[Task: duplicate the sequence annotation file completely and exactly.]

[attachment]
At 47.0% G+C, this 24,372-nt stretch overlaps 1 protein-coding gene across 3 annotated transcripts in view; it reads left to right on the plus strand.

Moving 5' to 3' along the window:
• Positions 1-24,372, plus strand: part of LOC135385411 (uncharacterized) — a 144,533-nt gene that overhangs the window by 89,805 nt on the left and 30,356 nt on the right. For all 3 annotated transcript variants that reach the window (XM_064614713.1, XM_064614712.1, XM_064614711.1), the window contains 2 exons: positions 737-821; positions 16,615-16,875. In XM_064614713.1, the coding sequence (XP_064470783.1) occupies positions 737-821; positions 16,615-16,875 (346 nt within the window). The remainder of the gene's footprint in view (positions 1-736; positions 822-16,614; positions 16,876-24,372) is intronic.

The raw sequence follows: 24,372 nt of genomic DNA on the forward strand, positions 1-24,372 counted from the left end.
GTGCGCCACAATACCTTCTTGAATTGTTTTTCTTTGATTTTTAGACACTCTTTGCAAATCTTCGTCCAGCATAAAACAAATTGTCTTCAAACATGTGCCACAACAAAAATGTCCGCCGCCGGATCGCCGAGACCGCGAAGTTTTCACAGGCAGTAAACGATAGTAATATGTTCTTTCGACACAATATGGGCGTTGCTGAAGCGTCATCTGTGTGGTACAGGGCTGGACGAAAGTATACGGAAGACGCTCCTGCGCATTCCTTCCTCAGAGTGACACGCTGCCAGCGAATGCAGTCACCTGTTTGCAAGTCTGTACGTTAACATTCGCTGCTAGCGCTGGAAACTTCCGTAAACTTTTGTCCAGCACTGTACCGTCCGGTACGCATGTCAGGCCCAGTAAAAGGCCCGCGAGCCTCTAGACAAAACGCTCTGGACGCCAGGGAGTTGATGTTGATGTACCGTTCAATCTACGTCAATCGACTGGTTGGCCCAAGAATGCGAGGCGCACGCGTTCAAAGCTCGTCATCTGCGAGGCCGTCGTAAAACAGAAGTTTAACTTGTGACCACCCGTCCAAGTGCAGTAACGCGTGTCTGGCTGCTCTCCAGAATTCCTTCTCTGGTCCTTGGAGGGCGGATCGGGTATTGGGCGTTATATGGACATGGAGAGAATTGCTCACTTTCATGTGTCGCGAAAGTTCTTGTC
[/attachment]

At 47.0% G+C, this 24,372-nt stretch overlaps 1 protein-coding gene across 3 annotated transcripts in view; it reads left to right on the plus strand.

Moving 5' to 3' along the window:
• Positions 1-24,372, plus strand: part of LOC135385411 (uncharacterized) — a 144,533-nt gene that overhangs the window by 89,805 nt on the left and 30,356 nt on the right. For all 3 annotated transcript variants that reach the window (XM_064614713.1, XM_064614712.1, XM_064614711.1), the window contains 2 exons: positions 737-821; positions 16,615-16,875. In XM_064614713.1, the coding sequence (XP_064470783.1) occupies positions 737-821; positions 16,615-16,875 (346 nt within the window). The remainder of the gene's footprint in view (positions 1-736; positions 822-16,614; positions 16,876-24,372) is intronic.

The raw sequence follows: 24,372 nt of genomic DNA on the forward strand, positions 1-24,372 counted from the left end.
GTGCGCCACAATACCTTCTTGAATTGTTTTTCTTTGATTTTTAGACACTCTTTGCAAATCTTCGTCCAGCATAAAACAAATTGTCTTCAAACATGTGCCACAACAAAAATGTCCGCCGCCGGATCGCCGAGACCGCGAAGTTTTCACAGGCAGTAAACGATAGTAATATGTTCTTTCGACACAATATGGGCGTTGCTGAAGCGTCATCTGTGTGGTACAGGGCTGGACGAAAGTATACGGAAGACGCTCCTGCGCATTCCTTCCTCAGAGTGACACGCTGCCAGCGAATGCAGTCACCTGTTTGCAAGTCTGTACGTTAACATTCGCTGCTAGCGCTGGAAACTTCCGTAAACTTTTGTCCAGCACTGTACCGTCCGGTACGCATGTCAGGCCCAGTAAAAGGCCCGCGAGCCTCTAGACAAAACGCTCTGGACGCCAGGGAGTTGATGTTGATGTACCGTTCAATCTACGTCAATCGACTGGTTGGCCCAAGAATGCGAGGCGCACGCGTTCAAAGCTCGTCATCTGCGAGGCCGTCGTAAAACAGAAGTTTAACTTGTGACCACCCGTCCAAGTGCAGTAACGCGTGTCTGGCTGCTCTCCAGAATTCCTTCTCTGGTCCTTGGAGGGCGGATCGGGTATTGGGCGTTATATGGACATGGAGAGAATTGCTCACTTTCATGTGTCGCGAAAGTTCTTGTC